The performance specification may also indicate to a customer the differences between the requested product specification and the performance capabilities of existing products, or modified existing products. For example, assume that a customer requested an engine with 350 hp at 1,800 rpm and other engines exist that are within a defined range of the requested power level. The performance specification may provide a comparison to the customer, including any changes in performance characteristics due to using an existing product. For example, a customer may have requested an engine that only consumes a defined amount of fuel. When a larger engine is selected to save costs, fuel efficiency may decrease. As a result of the increased fuel usage, an emissions level may also increase. The performance specification identifies all of the changes to a product specification that will occur due to conflicting requirements (e.g., requesting more power in an engine than may be delivered at a requested fuel economy) and due to recommending existing products rather than development of a new product. The performance specification may also include a cost analysis and a delivery time analysis for different configurations that a customer may choose. The performance specification may be developed by testing and simulating different product configurations. The comparison and results of simulations to create the performance specification may be stored in, for example, knowledge database 140. The technical details of simulations may be stored in, for example, journey database 150.
Next, system 110 may obtain approval of a performance contract based on the performance specification (Step 250). A customer may review the performance specification, and approve, modify, or reject the performance characteristics of the proposed product. A performance contract may capture the performance specifications that a customer approves. System 110 may provide the performance contract to a customer using, for example, a web-based application. A customer may view the status of a performance contract and approve any additional changes throughout product development. The performance contract may be stored in, for example, knowledge database 140.
Once a manufacturer and a customer agree on a performance contract, the manufacturer may proceed with developing the product according to the performance specification (Step 260). The customer may monitor the progress of the development, and review tests or simulations during development, using the web-based performance contract.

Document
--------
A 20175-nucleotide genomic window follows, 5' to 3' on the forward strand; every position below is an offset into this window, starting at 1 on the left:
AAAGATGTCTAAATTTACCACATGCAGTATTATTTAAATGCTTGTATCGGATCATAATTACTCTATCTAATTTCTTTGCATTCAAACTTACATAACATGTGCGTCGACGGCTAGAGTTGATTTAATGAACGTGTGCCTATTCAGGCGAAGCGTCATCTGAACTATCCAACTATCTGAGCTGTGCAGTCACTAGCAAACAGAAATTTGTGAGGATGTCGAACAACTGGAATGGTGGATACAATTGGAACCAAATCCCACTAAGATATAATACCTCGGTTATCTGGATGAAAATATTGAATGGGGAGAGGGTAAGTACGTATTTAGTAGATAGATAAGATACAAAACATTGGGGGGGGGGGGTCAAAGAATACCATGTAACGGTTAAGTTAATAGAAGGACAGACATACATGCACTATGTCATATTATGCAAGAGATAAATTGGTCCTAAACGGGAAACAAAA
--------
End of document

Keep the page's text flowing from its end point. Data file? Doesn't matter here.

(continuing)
Next, the manufacturer may validate that the completed product meets the performance specifications, and store the validation results (Step 270). Validation of the product may include tests in a lab, simulations, and tests in the field of use (e.g., road tests for vehicles). The results of the test, such as whether an engine continued to operate properly, whether emitted emissions were within the identified range, and whether the desired fuel efficiency was achieved, may be stored in, for example, knowledge database 140. The details of the tests and simulations, such as the outside temperature and humidity, the duration of a test, the location of a test, and how the measuring instruments were calibrated, may be stored in, for example, journey database 150.
System 110 may provide a customer with a comparison between the original product specification, the performance specification, and the validated results of the product. The comparison may identify all of changes to the product and how the changes affected the cost and time of delivery for the product. The comparison, changes, and validation results may all be stored in knowledge database 140 using common terminology from dictionary database 130. As a result, the product may be stored in a way that allows system 110 to identify the product for subsequent use in other applications (as described in Step 230). In addition, system 110 may allow a customer to search the existing products and product specifications prior to requesting a new product.